ROCKINGHAM — A tax break for buyers of mobile and modular homes is in jepoardy after lawmakers in the state Senate kept a sales tax that the state House sought to reduce, Rep. Ken Goodman said Thursday.
An omnibus tax bill being batted back and forth between the chambers is now written to keep a 4.75-percent tax on mobile and modular homes that took effect in 2013. Goodman, D-Richmond, said he supports the House version of the bill, which would have reduced the state sales tax on those homes.
“A 5 percent sale tax puts a burden on modular homes,” said Goodman. “People would go to the bank and can’t get the money. It hurts those buying modular homes and it hurts the modular home business. The House fixed that, but the Senate went back and put it back in.”
The tax bill also sets a $100 limit on municipal privilege license fees — the costs cities and towns charge businesses to operate. Lawmakers in the House passed the bill May 21 and the Senate returned the bill with changes on Thursday.
Goodman said he reluctantly voted for the privilege license cap. House members were given two options, he said: Give cities and towns one year to adjust their privilege license fees or entirely scrap the plan to standardize the rates.
“If we had not concurred, then it would have gone away,” Goodman said. “The prudent thing to do was to compromise and get the municipality this year. I had reservations about it, but it was either give them a year or do away with it now. Maybe we can take that year and come back and fix some things.”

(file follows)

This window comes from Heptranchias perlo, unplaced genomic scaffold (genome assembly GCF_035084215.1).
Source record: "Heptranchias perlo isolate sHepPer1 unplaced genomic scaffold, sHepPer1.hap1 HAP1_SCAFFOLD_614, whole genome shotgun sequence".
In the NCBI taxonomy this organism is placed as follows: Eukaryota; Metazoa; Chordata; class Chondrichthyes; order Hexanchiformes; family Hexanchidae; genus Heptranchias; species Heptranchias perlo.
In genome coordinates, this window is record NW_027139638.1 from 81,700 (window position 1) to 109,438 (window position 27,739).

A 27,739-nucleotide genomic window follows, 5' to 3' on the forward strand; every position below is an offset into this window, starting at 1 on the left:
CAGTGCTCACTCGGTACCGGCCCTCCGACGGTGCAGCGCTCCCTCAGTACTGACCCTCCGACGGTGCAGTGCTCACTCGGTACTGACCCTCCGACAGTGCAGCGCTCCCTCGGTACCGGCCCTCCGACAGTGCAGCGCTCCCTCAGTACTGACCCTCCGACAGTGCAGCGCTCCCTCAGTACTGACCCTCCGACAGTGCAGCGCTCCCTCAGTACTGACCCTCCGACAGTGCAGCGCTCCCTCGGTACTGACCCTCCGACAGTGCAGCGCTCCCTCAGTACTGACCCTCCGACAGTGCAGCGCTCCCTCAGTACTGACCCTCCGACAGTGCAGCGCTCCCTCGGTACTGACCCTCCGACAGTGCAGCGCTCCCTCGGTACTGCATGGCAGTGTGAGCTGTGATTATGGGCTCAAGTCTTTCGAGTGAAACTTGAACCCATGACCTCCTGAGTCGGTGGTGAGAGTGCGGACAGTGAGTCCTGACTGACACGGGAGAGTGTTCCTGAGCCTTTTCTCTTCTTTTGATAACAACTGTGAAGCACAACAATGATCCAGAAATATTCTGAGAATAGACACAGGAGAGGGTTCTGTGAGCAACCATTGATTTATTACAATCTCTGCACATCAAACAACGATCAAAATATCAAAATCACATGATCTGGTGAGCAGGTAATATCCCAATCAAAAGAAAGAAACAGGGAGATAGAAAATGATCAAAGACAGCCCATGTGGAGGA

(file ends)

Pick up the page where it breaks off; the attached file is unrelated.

The privilege license cap prevents municipalities from charging any business more than $100 in licensing tax per year. Some cities and towns anticipate large losses in revenue, but the change isn’t likely to have much effect in Rockingham.
City Manager Monty Crump said the city of Rockingham budgeted $13,500 for privilege tax revenues this year. City businesses are rarely charged licensing fees that reach the $100 cap, he said.
“It was initially created for retail,” said Crump. “But then doctors, lawyers and Realtors began seeing it. Now it’s turned into a revenue generator. Most of our businesses, though, fall between $10 and $20, so it doesn’t really affect us.”
The bill contains numerous provisions affecting state and local taxes. Goodman said the revision process had to take place quickly so that occupancy tax changes could take effect before the U.S. Open in Pinehurst next month.
“It was like opening a can of worms,” Goodman said. “They added all these other things while they were at it.”
Reach reporter Matt Harrelson at 910-997-3111, ext. 15.